The efficacy of homoeopathic simillimum in the treatment of premenstrual syndrome (PMS)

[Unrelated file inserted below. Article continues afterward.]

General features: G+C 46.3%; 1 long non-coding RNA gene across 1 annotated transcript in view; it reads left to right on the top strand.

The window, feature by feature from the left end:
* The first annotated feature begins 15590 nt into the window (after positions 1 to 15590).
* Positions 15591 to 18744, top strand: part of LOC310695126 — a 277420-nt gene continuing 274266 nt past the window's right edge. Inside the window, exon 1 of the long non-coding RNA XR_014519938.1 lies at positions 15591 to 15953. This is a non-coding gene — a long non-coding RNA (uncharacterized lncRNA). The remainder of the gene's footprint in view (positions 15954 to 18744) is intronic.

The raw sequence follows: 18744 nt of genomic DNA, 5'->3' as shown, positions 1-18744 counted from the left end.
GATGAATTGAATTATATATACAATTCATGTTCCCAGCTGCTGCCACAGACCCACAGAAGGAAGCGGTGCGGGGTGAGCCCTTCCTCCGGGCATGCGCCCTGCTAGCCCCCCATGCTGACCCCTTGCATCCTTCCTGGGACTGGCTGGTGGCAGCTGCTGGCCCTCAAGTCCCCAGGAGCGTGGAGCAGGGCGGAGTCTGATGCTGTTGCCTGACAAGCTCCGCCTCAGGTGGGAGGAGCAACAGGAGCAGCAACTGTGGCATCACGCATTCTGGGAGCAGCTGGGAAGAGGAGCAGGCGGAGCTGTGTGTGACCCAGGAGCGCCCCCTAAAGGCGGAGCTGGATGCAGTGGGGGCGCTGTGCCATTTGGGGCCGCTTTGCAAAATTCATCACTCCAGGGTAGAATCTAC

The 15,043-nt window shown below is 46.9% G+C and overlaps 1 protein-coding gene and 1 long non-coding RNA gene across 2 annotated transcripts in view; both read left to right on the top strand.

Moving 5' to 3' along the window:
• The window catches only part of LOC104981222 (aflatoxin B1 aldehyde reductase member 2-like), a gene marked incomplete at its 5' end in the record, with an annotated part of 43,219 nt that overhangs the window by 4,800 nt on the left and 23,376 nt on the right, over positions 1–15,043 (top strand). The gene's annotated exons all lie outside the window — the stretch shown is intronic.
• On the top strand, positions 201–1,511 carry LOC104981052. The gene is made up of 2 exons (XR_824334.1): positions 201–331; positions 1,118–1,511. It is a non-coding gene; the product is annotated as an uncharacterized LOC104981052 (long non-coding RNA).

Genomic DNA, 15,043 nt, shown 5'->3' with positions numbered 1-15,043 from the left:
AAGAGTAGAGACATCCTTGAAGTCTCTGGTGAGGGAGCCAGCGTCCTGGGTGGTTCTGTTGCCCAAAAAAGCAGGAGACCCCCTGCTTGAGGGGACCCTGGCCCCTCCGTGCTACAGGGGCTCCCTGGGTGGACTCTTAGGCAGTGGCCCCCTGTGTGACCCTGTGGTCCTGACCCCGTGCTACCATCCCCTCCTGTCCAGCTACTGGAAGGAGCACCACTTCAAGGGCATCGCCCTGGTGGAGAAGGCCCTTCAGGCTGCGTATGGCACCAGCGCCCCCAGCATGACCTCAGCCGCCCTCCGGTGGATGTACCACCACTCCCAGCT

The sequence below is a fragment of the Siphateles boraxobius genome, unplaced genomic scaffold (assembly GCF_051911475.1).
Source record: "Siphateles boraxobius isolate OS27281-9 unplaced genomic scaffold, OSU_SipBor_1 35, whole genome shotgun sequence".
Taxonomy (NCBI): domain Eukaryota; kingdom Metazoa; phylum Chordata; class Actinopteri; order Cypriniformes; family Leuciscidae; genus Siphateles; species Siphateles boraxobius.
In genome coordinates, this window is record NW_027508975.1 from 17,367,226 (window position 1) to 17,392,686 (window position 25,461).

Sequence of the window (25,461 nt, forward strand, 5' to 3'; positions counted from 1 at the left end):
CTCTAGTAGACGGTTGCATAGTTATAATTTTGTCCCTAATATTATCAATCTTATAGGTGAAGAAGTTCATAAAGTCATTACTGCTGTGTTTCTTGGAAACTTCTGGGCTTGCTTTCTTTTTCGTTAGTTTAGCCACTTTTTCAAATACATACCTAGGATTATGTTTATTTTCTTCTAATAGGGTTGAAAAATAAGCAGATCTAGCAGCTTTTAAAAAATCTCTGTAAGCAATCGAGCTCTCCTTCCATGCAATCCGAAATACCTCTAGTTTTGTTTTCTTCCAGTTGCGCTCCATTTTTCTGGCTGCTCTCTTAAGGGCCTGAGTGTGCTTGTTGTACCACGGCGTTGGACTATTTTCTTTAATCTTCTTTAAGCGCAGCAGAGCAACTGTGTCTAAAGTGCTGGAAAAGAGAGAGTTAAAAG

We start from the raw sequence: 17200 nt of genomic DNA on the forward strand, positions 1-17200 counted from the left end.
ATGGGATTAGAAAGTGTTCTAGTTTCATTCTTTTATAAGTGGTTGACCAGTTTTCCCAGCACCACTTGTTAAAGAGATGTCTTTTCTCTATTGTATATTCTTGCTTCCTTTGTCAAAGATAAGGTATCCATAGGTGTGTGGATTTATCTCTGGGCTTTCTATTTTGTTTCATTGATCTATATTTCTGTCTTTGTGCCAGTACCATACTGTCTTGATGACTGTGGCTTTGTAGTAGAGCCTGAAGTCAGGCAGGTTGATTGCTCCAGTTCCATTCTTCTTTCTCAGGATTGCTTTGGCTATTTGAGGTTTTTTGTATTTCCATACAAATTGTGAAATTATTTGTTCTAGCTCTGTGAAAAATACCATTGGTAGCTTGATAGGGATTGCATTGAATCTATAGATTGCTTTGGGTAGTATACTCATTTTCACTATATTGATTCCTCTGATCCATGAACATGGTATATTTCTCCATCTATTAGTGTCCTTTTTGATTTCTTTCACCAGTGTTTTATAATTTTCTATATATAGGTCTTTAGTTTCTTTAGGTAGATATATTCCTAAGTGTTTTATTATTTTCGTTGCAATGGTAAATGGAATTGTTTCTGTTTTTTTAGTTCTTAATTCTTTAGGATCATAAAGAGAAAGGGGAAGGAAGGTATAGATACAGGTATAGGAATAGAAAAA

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This study was intended to evaluate the efficacy of homoeopathic simillimum in the treatment of premenstrual syndrome (PMS). The sample group consisted of women between the ages of eighteen and forty, living in the greater Durban area. PMS is a condition characterized by nervousness, irritability, anxiety, depression, and possibly headaches, oedema, and mastalgia, occurring during the 7 to 10 days before and usually disappearing a few hours after the onset of menses (Beers and Berkow, 1999:1932-1933). 75% of all women suffer from PMS to some degree (Hayman, 1996). A total of 39 participants with PMS were selected for the study on the basis of inclusion and exclusion criteria (Chapter 3). Participants were randomly divided into 2 groups (treatment and placebo) according to the randomisation sheet. There were 12 withdrawals from the study. 27 of the participants completed the study of which, 14 were on placebo treatment and 13 on active treatment. The treatment followed the initial consultation, which consisted of 3 powders containing either active ingredient (i.e. simillimum) or matching placebo and a 20ml bottle of liquid containing either active ingredient or placebo. Each participant was required to take one powder daily for three days from day 10 of their menstrual cycle followed by liquid treatment daily till onset of menstruation. Each participant had 3 consultations with the researcher over a 3 month period; each consultation a month apart. Menstrual Distress Questionnaires (Appendix A) were completed by the participants at each consultation. The data accumulated via the questionnaires was evaluated using non-parametric tests and analyzed statistically using the Wilcoxon’s Signed rank iv test and the Kruskal Wallis test. The results were analysed at a 95% confidence rating with p ≤ 0.05. Data was analysed using the SPSS (version 15.1 ®) for Windows ® statistical software suite. The intra-group analysis showed statistically significant changes in the subgroups of water retention (p=.020) and appetite changes (p=.010) in the Treatment Group. The Placebo Group showed statistical significant changes in the subgroups of concentration (p=.029), autonomic reaction (p=.013) and appetite changes (p=.035). The inter-group analysis failed to reveal any statistical significance. Therefore, the conclusion is that homoeopathic simillimum was not effective in the treatment of premenstrual syndrome (PMS). There were clinical improvements noted by participants during the study which suggest that more research into the treatment of PMS should be conducted. Studies with a larger sample group over a longer time frame with daily outcome measures would give a better indication of the efficacy of the homoeopathic simillimum on premenstrual syndrome.